tlssrv, tlsclient, tlssrvtunnel, tlsclienttunnel – TLS server and client


tlssrv [ -D ] [ -[aA] [ -k keyspec ] ] [ -c cert.pem ] [ -l logfile ] [ -r remotesys ] cmd [ args ... ]

tlsclient [ -D ] [ -a [ -k keyspec ] ] [ -c clientcert.pem ] [ -d servercert ] [ -t trustedkeys ] [ -x excludedkeys ] [ -n servername ] [ -o ] address [ cmd [ args ... ] ]

tlssrvtunnel plain-addr crypt-addr cert.pem

tlsclienttunnel crypt-addr plain-addr trustedkeys


Tlssrv is a helper program, typically exec’d in a /bin/service file to establish an SSL or TLS connection before launching cmd args; a typical command might start the IMAP or HTTP server. Cert.pem is the server certificate; factotum(4) should hold the corresponding private key. The specified logfile is by convention the same as for the target server. Remotesys is mainly used for logging. If the -a or -A flag is specified, p9any authentication is run before the TLS handshake and the resulting plan9 session secret is used as a pre-shared key for TLS encryption. This enables the use of TLS without certificates and also runs the server command as the authorized user when the -a flag was specified.

Tlsclient is the reverse of tlssrv: it connects to address, starts TLS, and then relays between the network connection and standard input and output or executes cmd args with standard input and output redirected to the connection. The -D flag enables some debug output. Specifying a certificate in pem(8) format with the -c flag, causes the client to submit this certificate upon server’s request. A corresponding key has to be present in factotum(4). The -d flag writes the server’s certificate to the file servercert in binary ASN.1 encoding. If the server doesnt provide a certificate, an empty file is created. If the -t flag (and, optionally, the -x flag) is given, the remote server must present a public key whose SHA1 or SHA256 hash is listed in the file trustedkeys but not in the file excludedkeys. See thumbprint(6) for more information. The -n option passes the string servername in the TLS hello message (Server Name Idenfitication) which is usefull when talking to webservers. When the -o option was specified, address is interpreted as a filename to be opend read-write instead of a dial string.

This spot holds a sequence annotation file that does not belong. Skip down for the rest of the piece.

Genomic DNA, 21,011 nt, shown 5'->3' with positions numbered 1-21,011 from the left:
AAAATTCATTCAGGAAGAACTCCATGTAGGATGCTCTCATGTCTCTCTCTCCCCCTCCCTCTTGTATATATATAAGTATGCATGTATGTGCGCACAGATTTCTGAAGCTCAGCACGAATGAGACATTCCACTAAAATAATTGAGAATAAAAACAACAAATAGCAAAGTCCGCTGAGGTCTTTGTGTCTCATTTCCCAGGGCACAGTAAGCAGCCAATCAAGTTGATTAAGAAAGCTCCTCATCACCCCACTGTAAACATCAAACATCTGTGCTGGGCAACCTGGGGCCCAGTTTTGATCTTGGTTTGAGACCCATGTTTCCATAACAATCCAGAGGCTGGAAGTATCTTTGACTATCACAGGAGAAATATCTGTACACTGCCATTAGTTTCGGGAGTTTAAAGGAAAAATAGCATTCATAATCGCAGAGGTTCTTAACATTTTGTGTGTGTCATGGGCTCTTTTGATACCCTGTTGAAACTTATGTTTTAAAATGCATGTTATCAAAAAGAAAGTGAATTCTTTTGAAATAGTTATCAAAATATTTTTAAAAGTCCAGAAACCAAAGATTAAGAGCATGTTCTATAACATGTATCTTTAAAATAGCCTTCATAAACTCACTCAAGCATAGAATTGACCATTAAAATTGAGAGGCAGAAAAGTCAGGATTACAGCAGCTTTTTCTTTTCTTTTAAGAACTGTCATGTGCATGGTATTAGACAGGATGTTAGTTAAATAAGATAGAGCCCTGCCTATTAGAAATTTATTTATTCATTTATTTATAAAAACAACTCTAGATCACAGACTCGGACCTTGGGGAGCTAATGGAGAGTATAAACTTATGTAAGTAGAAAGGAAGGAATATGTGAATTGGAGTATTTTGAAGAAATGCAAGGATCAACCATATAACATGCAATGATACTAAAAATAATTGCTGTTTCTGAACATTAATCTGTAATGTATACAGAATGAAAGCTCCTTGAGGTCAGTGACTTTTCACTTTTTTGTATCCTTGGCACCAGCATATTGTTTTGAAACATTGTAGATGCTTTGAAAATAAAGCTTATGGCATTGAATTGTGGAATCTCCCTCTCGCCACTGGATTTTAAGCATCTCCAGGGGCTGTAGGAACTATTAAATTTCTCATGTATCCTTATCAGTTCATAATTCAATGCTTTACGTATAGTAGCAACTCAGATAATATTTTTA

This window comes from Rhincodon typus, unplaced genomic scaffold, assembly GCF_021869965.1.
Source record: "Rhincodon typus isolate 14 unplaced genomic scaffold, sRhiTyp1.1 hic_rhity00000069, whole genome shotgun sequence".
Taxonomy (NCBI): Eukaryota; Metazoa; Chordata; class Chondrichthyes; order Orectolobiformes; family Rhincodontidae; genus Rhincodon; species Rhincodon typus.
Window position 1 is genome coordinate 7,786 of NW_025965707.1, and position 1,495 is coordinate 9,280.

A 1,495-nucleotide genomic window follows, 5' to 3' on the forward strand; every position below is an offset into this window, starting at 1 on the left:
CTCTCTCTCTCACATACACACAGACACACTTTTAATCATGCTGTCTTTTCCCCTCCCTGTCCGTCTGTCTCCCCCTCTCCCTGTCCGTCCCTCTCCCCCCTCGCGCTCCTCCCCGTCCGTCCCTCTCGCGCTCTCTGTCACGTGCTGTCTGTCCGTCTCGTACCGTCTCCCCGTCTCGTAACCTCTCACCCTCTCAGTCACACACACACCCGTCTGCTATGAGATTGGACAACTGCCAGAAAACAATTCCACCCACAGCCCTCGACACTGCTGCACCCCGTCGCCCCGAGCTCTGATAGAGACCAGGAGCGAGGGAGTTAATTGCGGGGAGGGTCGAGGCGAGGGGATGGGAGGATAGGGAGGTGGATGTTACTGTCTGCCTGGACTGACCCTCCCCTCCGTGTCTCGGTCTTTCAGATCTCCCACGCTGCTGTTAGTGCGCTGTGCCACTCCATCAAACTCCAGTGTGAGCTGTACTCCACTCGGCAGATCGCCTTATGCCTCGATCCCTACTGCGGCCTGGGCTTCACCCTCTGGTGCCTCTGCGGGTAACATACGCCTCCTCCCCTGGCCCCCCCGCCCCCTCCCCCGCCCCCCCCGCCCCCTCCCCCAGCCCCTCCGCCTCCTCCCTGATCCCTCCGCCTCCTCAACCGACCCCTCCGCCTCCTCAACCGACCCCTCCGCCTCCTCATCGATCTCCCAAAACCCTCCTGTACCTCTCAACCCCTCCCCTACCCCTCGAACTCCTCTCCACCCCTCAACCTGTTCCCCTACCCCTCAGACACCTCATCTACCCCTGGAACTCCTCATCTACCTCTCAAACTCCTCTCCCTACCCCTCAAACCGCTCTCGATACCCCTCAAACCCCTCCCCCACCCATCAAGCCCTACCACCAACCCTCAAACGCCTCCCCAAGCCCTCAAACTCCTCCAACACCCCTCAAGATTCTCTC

Tlssrvtunnel and tlsclienttunnel use these tools and listen1 (see listen(8)) to provide TLS network tunnels, allowing legacy application to take advantage of TLS encryption.


Listen for TLS-encrypted IMAP by creating a server certificate /sys/lib/tls/imap.pem and a listener script /bin/service.auth/tcp993 containing:


exec tlssrv -c/sys/lib/tls/imap.pem -limap4d -r`{cat $3/remote} \
    /bin/ip/imap4d -p -dyourdomain -r`{cat $3/remote} \

Interact with the server, putting the appropriate hash into /sys/lib/tls/mail and running:


tlsclient -t /sys/lib/tls/mail tcp!server!imaps

Create a TLS-encrypted VNC connection from a client on kremvax to a server on moscvax:


mosc% vncs -d :3
mosc% tlssrvtunnel tcp!moscvax!5903 tcp!*!12345 \
krem% tlsclienttunnel tcp!moscvax!12345 tcp!*!5905 \
krem% vncv kremvax:5

(The port numbers passed to the VNC tools are offset by 5900 from the actual TCP port numbers.)







factotum(4), listen(8), rsa(8)
Unix’s stunnel